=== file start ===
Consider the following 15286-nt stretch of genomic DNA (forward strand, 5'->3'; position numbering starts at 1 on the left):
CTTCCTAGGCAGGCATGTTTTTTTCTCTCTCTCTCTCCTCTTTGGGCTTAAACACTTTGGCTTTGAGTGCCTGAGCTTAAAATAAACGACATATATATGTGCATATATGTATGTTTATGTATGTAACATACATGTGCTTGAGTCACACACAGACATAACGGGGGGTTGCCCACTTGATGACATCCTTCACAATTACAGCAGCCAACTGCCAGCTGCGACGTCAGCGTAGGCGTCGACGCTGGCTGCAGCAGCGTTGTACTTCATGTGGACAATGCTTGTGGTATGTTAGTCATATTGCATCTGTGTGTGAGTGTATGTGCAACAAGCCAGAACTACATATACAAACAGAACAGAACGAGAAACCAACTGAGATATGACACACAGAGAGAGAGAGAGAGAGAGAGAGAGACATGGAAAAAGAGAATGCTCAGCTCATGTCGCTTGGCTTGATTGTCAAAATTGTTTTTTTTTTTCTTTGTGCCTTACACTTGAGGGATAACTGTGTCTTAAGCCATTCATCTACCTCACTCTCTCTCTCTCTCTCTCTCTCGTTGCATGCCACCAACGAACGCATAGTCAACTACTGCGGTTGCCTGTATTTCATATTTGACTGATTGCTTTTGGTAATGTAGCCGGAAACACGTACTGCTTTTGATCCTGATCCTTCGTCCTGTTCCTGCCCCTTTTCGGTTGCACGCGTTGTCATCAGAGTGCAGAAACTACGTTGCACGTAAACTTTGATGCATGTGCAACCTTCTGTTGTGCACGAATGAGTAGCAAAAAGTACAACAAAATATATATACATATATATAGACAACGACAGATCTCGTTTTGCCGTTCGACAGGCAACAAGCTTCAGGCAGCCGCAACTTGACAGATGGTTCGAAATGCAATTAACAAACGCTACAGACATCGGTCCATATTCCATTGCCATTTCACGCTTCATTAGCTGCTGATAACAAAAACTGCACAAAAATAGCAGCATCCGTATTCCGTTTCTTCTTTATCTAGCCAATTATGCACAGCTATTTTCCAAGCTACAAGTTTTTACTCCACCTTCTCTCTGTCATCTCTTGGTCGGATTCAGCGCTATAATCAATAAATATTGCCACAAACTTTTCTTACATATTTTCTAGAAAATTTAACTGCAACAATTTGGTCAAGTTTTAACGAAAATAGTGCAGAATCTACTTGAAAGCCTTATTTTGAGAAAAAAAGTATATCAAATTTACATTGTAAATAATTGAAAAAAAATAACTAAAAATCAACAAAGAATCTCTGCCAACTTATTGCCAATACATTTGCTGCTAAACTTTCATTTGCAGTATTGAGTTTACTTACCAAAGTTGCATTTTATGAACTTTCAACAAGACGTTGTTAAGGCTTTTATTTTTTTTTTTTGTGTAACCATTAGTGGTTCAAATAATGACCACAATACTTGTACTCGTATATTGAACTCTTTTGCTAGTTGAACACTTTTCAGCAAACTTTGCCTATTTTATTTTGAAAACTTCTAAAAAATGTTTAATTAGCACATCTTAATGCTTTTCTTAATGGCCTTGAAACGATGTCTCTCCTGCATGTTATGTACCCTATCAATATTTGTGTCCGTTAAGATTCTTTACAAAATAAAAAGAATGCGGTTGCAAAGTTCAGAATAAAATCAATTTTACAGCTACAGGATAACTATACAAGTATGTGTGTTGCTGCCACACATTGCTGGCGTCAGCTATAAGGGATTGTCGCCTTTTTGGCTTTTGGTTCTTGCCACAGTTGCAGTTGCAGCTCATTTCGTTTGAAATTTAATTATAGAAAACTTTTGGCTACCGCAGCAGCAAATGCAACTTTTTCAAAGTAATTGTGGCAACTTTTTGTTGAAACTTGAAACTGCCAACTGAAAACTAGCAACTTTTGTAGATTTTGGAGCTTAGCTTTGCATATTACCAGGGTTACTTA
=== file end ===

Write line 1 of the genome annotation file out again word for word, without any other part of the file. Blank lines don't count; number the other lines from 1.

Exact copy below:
Consider the following 15286-nt stretch of genomic DNA (forward strand, 5'->3'; position numbering starts at 1 on the left):